Challenges to the proselytising of Christian NGOs have grown in line with the increasing power of Islamic NGOs.  During the 1980s, the presence of secular NGOs in Muslim countries was tolerated because these agencies provided massive amounts of aid and expertise that Islamic organisations were not in a position to supply.  But from the end of the 1980s, Islamic NGOs have been less prepared to acquiesce in the presence of Western NGOs in territories occupied by Muslims.  Intimidation of Western personnel, threats against their personnel (and their families), pressure on the local authorities, the mobilisation of the local population and local and national religious and political leaders and appeals to the national media, are all employed to force these agencies to withdraw.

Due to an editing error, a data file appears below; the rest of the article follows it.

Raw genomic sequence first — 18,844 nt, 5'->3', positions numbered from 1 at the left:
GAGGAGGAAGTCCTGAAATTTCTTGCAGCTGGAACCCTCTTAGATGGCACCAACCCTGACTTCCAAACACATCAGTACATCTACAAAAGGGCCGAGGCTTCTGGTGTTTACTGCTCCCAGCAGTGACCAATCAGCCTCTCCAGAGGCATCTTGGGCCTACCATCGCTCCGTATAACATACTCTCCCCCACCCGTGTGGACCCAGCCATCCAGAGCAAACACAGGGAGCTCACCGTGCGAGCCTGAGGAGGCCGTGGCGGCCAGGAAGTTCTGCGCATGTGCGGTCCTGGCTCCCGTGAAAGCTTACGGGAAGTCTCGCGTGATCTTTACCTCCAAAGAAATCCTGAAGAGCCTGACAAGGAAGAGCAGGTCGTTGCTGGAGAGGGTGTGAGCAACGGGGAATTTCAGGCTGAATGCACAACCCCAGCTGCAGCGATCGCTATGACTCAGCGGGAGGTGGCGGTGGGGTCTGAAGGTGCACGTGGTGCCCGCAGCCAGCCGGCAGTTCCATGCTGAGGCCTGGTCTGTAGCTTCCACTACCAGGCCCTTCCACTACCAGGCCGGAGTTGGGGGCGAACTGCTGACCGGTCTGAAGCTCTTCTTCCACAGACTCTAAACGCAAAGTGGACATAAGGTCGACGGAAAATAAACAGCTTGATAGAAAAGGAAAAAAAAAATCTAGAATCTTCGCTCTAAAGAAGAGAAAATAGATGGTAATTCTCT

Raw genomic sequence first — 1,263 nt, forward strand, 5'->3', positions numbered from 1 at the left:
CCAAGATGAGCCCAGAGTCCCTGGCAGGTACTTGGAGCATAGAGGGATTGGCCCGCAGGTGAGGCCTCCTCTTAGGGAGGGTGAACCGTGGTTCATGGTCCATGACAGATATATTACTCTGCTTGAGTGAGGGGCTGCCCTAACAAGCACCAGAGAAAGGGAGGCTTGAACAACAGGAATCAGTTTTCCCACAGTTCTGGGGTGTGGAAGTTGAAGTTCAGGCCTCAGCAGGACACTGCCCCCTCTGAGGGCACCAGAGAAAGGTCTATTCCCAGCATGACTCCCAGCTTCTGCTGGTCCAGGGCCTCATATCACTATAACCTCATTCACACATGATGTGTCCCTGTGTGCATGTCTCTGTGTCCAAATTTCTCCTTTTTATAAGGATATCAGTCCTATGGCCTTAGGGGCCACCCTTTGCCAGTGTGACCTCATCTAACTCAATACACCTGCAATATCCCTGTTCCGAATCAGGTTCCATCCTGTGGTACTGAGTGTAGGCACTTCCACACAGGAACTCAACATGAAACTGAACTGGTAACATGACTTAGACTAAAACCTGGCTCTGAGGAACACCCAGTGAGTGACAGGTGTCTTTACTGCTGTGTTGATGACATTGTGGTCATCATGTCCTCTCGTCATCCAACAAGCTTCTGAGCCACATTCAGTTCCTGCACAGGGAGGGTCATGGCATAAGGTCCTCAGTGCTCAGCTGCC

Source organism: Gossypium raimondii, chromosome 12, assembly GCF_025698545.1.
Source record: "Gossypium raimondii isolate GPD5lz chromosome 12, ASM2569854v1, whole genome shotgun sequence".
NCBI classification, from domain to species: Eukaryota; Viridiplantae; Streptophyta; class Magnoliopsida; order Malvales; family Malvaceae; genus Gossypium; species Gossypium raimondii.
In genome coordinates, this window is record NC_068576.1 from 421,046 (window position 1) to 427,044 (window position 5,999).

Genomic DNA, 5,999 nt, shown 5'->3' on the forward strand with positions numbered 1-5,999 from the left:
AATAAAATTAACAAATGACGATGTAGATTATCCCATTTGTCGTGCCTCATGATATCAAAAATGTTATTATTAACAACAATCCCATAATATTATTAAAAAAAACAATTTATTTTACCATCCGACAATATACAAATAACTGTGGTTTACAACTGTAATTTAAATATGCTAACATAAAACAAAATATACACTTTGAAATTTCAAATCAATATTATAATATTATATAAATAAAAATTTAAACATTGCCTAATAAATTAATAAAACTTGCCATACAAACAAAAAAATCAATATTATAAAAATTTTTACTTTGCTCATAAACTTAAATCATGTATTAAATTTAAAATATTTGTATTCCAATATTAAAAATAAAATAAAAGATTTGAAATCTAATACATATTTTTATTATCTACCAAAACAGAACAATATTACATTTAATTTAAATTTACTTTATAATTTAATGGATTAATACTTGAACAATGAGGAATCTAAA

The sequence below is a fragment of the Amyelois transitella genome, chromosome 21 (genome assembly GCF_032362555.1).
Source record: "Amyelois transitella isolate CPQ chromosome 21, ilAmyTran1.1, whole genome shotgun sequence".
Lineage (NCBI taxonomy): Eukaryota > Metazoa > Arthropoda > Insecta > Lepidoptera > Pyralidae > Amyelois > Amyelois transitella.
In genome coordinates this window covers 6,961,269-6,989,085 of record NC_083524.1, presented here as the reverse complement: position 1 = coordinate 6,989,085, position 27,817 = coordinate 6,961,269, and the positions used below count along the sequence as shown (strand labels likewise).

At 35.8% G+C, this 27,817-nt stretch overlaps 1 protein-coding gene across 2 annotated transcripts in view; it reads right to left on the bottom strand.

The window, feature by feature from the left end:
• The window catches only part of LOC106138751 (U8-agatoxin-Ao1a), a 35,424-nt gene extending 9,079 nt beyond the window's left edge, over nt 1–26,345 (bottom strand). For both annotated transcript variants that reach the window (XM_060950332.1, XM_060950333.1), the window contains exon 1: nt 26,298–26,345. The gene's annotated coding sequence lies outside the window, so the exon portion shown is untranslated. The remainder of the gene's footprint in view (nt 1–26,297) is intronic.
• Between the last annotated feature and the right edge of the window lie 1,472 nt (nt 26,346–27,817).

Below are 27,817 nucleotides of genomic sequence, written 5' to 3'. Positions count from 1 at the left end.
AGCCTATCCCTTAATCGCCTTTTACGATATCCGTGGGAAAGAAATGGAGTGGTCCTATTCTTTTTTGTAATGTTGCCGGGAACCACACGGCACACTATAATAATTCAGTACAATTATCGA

Working with Muslim communities has become increasingly problematic for Christian NGOs – especially Protestant ones, for historical, political and philosophical reasons the most active in evangelisation.  As a consequence, these organisations have shifted their main theatre of operations, either to regions where there is a Christian predominance or bias, such as Central America, the Great Lakes area of Africa, Southern Africa and the Far East, or where there is still a high proportion of adherents to religions other than either Christianity or Islam, such as animists in western Sudan, central Nigeria and Chad. Areas bordering on the Islamic world (Liberia, Sierra Leone, southern Sudan, Uganda, Nigeria and Central Asia) are considered to have strategic importance in stemming the advance of Islam.